Living in London, I could not believe how long English women spent getting ready to go out at night. Female flatmates and friends of mine demanded an hour as the absolute minimum, and even this amount of time would be an angry rush.
Thankfully, the Finnish and New Zealand women that I know seem to be able to put on clothes and makeup in less than the time it takes me to watch a game of rugby on TV. (This is not to say that the end result is any different I would like to add very hastily.)
If there is a similarly relaxed attitude when socialising, in my experience this does not exist professionally. Finnish and NZ women take work very seriously.
One need only look at Finland's President and Head of State, Tarja Halonen.
The obvious equivalent would not be New Zealand's corgi-loving and crown-bearing Head of State - Queen Elizabeth II - but former Prime Minister Helen Clark.
Both leaders do (or did) enjoy consistent popularity with intelligent and down to earth policy. Both were strong enough to rise above occasional criticisms that their positions implied a lack of femininity.
But more important than personal comparisons, for my purposes, is how their popularity reflects upon their electorates.
Voters were interested in the personality and the policy, rather than issues of gender.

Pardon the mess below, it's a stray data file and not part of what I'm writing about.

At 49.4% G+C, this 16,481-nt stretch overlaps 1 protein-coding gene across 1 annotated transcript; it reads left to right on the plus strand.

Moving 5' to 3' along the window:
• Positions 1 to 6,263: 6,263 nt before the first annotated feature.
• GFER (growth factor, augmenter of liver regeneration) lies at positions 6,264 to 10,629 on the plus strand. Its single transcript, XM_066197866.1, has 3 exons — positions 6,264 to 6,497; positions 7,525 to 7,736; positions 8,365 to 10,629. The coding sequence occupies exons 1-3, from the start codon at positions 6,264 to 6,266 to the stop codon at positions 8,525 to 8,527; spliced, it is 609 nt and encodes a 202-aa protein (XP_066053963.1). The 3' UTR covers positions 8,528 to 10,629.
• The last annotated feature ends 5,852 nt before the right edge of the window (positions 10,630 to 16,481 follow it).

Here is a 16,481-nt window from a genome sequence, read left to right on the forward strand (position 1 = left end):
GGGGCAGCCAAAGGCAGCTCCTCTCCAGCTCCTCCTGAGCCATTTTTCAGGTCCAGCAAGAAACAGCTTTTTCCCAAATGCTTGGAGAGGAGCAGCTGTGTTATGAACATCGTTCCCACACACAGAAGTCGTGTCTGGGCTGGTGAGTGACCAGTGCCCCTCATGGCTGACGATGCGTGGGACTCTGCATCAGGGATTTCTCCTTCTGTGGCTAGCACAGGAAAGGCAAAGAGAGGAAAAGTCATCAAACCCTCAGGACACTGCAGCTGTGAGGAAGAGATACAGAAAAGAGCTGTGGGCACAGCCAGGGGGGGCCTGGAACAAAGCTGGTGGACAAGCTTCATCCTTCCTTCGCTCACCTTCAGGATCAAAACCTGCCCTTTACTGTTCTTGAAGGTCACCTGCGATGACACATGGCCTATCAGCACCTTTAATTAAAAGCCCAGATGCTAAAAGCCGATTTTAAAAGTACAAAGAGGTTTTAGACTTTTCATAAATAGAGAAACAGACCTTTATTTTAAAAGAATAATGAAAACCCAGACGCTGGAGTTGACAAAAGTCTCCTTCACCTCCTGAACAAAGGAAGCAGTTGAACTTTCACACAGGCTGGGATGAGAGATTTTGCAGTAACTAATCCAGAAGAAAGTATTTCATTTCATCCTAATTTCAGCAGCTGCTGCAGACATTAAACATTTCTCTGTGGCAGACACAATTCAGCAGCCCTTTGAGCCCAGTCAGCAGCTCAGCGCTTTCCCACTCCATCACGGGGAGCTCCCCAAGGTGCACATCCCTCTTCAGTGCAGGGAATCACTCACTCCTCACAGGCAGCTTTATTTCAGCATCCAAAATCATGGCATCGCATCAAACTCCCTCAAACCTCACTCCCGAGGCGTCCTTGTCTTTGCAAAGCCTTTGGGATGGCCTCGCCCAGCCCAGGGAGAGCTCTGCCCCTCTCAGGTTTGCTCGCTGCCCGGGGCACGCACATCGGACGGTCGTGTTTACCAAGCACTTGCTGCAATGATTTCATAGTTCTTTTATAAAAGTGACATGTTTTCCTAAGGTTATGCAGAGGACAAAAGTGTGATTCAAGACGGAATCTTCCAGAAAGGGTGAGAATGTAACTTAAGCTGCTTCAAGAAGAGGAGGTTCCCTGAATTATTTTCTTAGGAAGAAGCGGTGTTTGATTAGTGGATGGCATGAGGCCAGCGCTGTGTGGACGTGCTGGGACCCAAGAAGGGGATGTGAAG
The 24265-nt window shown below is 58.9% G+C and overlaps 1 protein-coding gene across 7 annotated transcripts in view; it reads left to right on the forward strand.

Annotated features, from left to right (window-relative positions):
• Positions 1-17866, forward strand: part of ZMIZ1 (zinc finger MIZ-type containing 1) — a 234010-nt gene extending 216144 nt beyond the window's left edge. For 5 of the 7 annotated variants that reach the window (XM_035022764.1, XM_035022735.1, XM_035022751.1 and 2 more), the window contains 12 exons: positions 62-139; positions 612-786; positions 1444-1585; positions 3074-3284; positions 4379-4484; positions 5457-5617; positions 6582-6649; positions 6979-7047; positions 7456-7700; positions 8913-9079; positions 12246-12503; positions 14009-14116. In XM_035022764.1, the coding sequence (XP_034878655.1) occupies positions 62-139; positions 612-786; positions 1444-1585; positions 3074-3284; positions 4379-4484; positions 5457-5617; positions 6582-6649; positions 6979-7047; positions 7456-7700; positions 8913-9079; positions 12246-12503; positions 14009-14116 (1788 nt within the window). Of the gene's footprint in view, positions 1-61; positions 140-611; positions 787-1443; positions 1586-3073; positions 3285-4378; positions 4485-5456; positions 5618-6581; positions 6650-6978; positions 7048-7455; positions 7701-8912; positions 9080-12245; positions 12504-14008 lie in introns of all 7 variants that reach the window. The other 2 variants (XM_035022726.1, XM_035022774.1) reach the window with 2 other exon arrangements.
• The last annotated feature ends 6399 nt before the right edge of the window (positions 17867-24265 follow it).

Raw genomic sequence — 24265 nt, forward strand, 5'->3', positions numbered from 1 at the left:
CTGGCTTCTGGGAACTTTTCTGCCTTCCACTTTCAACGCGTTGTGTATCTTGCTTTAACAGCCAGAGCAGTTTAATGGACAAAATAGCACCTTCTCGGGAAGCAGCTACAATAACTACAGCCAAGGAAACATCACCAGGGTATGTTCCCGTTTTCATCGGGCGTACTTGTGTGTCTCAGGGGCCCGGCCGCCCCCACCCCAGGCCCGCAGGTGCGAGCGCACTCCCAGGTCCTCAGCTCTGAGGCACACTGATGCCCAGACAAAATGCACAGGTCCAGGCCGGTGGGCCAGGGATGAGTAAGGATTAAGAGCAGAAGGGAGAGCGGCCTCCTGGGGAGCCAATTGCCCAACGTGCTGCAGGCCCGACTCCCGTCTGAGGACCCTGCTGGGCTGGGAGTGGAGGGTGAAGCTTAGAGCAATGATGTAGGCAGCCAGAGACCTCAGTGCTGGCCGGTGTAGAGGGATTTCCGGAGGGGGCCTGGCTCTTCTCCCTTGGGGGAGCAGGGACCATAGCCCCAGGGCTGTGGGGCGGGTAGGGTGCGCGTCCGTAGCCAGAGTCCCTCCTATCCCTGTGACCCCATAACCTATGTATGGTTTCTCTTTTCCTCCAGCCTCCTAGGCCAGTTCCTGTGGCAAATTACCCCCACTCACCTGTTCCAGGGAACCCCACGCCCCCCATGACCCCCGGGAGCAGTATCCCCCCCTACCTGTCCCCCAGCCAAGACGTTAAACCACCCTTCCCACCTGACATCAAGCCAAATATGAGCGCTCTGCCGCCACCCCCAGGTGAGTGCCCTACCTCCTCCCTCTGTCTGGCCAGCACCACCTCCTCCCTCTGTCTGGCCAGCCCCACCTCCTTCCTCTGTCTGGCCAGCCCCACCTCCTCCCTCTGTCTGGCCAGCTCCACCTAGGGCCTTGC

Given how often I put up with Australians making sexist jokes about Helen Clark, perhaps it is no coincidence that Australia is ranked only 21st in gender equality by the World Economic Forum.
But this doesn't really prove anything much.
Even if NZ and Finnish women are confident and relaxed socially, determined and appreciated professionally, does this translate to greater gender equality in society? Or are these characteristics instead a consequence of early enfranchisement?
Perhaps one case study to consider is Switzerland.
Swiss women first began campaigning for universal suffrage way back in 1868. But despite their efforts, they did not win the right to vote until 1971.
Until this point the conservative Swiss men were firm in their oppositions to universal suffrage, voting against it in referenda with large majorities.
I know a few Swiss women, and they don't seem all that different to New Zealand or Finnish girls.
It raises the question - was the key factor in delaying universal suffrage not Swiss women but firm resolve on the part of Swiss men?
Is the difference between early reformers like Finland and New Zealand and countries like Switzerland not women at all, but men?
While I would love to leave this paragraph as a controversial conclusion and sleep on the couch for the next few months, the Swiss example is not so simple.
Switzerland's direct democracy was a major factor in stifling change and I can't imagine New Zealand or Finnish women organising a Federation of Women against Women's Right to Vote, as conservative Swiss women did in 1959.
My guess is that the truth is less controversial.
Although women such as Kate Sheppard and Minna Canth obviously led reform in New Zealand and Finland, those burly men of a hundred years ago played a role too - after all, they passed the legislation.
But whether they were motivated by the wisdom to see the benefits of the suffragettes' demands, or the good sense to avoid getting into trouble, who can say?
Not me. I know I should have shut up a long time ago.
- Matt Kennedy-Good
Pictured above: Me, with a bevy of Finnish women. Photo / Matt Kennedy-Good